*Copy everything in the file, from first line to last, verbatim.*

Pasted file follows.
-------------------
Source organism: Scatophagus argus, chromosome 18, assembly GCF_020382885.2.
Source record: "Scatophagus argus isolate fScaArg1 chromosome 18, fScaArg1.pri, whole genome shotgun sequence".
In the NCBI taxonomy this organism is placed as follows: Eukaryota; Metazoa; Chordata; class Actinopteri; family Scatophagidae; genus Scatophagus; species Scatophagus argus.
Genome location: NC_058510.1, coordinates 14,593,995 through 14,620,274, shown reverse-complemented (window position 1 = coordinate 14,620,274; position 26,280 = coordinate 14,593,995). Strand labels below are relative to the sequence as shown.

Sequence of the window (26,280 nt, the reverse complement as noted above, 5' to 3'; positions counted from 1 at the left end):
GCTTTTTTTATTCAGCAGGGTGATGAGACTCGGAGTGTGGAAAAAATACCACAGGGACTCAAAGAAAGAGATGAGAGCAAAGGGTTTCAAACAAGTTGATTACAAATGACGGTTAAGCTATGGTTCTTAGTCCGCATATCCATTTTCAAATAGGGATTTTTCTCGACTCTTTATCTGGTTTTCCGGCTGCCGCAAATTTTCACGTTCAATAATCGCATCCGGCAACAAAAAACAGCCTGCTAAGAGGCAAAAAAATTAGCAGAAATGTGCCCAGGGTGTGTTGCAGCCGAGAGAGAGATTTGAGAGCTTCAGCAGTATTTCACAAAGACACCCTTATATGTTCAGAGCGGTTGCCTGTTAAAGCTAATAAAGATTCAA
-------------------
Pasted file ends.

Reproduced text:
Source organism: Scatophagus argus, chromosome 18, assembly GCF_020382885.2.
Source record: "Scatophagus argus isolate fScaArg1 chromosome 18, fScaArg1.pri, whole genome shotgun sequence".
In the NCBI taxonomy this organism is placed as follows: Eukaryota; Metazoa; Chordata; class Actinopteri; family Scatophagidae; genus Scatophagus; species Scatophagus argus.
Genome location: NC_058510.1, coordinates 14,593,995 through 14,620,274, shown reverse-complemented (window position 1 = coordinate 14,620,274; position 26,280 = coordinate 14,593,995). Strand labels below are relative to the sequence as shown.

Sequence of the window (26,280 nt, the reverse complement as noted above, 5' to 3'; positions counted from 1 at the left end):
GCTTTTTTTATTCAGCAGGGTGATGAGACTCGGAGTGTGGAAAAAATACCACAGGGACTCAAAGAAAGAGATGAGAGCAAAGGGTTTCAAACAAGTTGATTACAAATGACGGTTAAGCTATGGTTCTTAGTCCGCATATCCATTTTCAAATAGGGATTTTTCTCGACTCTTTATCTGGTTTTCCGGCTGCCGCAAATTTTCACGTTCAATAATCGCATCCGGCAACAAAAAACAGCCTGCTAAGAGGCAAAAAAATTAGCAGAAATGTGCCCAGGGTGTGTTGCAGCCGAGAGAGAGATTTGAGAGCTTCAGCAGTATTTCACAAAGACACCCTTATATGTTCAGAGCGGTTGCCTGTTAAAGCTAATAAAGATTCAA